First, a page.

could not allow the metropolitan gaols to stand as a splendid exception. In a gaol with which he was particularly well acquainted, from being a visiting Magistrate, and in several other gaols throughout the country, the most unrestricted private communication was allowed between prisoners and their attorneys.

Mr. Alderman Wood

said, he could name several county gaols which he had visited in the country, and where the practice spoken of existed.

Sir Charles Wetherell

begged to differ from the worthy Alderman. As far as his experience went, he could contradict the worthy Alderman's statement; and though the worthy Alderman had perambulated the country, and though he might be one— Qui mores hominum multorum vidit et urbes, still against such an authority, he (Sir C. Wetherell) would contend that the general practice in the gaols in England was to allow private and confidential access to the counsel employed by the prisoners. The worthy Alderman, therefore, must permit him (Sir C. Wetherell) to say, that he had not picked up very accurate information in the course of his travels when he asserted the contrary.

Lord Nugent, as visiting Magistrate of one gaol, could bear his testimony to the inaccuracy of the general statement which had been made by the worthy Alderman. In the Warwick county gaol, also, he had reason to know that the freest access was permitted between prisoners and their attornies.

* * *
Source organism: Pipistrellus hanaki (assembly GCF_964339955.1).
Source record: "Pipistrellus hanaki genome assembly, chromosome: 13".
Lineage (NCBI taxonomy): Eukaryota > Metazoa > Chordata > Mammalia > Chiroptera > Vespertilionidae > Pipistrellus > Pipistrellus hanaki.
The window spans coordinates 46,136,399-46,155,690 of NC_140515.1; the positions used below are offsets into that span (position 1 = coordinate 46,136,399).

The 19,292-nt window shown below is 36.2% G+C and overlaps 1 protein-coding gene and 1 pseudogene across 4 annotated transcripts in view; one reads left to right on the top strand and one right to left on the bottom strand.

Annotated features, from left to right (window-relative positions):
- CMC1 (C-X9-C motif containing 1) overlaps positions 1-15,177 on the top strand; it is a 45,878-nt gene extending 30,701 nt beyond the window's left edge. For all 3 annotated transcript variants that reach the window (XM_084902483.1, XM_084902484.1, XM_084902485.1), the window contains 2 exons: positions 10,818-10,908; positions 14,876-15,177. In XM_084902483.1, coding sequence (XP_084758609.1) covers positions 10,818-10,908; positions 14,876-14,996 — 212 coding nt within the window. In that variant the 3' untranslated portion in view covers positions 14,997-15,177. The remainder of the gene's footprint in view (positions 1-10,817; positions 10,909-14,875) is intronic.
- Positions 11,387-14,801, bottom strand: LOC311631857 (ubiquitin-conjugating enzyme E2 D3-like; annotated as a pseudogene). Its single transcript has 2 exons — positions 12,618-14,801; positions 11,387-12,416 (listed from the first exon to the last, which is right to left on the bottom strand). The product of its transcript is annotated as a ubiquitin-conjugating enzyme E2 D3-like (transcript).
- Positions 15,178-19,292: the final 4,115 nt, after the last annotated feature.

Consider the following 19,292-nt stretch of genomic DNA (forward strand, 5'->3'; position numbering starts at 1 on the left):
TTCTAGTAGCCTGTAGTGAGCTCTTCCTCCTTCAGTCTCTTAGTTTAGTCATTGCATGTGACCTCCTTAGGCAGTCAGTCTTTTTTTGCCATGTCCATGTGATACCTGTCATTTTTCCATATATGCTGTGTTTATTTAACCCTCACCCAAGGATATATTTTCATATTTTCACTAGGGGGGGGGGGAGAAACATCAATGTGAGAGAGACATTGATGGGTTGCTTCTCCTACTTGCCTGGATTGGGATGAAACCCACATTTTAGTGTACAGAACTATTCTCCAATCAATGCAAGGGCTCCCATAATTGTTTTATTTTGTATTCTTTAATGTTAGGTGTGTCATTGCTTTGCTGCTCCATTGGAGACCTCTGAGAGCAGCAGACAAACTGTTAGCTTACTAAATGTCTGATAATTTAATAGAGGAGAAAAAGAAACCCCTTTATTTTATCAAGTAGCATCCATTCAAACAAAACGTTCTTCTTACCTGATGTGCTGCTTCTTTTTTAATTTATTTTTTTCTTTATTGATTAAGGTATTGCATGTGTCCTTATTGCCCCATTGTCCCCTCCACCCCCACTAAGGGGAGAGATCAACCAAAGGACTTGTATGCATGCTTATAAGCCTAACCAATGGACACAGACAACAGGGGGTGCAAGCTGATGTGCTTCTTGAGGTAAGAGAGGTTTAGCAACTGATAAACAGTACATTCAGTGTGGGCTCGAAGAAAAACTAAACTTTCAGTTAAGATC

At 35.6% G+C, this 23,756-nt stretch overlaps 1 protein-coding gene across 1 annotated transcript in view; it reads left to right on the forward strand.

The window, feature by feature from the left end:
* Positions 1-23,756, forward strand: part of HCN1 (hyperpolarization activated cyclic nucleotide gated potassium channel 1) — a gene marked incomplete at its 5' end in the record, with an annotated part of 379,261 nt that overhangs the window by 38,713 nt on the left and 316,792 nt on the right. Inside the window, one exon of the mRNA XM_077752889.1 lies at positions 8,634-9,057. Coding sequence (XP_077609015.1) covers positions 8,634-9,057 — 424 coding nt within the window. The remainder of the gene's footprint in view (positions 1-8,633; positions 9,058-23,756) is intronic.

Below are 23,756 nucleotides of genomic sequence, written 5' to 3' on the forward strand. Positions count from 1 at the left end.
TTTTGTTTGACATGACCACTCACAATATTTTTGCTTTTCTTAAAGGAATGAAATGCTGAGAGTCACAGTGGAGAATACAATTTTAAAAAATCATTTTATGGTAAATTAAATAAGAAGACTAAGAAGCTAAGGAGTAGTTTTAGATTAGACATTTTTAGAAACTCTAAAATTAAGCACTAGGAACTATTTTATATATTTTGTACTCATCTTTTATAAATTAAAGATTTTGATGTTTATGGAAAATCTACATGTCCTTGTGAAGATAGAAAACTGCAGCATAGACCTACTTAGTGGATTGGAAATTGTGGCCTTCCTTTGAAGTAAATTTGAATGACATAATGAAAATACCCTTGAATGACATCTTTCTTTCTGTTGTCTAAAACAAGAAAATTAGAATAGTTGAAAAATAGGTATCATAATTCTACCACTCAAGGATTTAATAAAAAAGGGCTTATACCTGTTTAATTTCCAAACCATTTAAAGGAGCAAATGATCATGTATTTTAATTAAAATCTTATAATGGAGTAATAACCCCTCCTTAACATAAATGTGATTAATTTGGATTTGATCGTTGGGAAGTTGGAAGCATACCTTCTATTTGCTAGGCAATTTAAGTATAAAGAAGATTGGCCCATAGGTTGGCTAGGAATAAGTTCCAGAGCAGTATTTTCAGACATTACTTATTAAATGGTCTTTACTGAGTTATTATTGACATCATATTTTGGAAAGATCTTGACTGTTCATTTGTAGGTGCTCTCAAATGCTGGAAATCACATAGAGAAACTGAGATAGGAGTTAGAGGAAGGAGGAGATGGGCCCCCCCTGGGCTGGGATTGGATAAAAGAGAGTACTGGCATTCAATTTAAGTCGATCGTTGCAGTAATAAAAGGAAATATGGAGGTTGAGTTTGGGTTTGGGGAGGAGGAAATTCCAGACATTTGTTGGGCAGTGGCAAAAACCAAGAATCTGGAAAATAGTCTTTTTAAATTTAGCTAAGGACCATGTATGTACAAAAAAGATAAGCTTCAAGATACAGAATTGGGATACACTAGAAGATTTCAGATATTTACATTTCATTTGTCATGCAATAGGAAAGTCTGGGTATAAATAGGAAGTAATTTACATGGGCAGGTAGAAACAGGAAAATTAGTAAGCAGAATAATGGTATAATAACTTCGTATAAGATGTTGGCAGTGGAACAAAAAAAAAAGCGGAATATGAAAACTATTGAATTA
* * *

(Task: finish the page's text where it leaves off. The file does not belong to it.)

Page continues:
Mr. Wolryche Whitmore

thought, that all written, as well as oral communications of prisoners with their counsel, should be private; and when such communications passed between attornies and criminals, they ought to be held sacred.

Mr. G. Lamb

quite concurred in the opinion, that when an attorney was admitted to a prisoner, the papers or documents confided to him should be as sacred as any private communications could be. Perhaps, however, the rule as to written communications was considered as a necessary precaution, to prevent other writings from making their way out of the gaol.

Mr. Dickinson

said, that no such practice as that which had been so justly condemned by the House existed in Somersetshire.

Mr. Hunt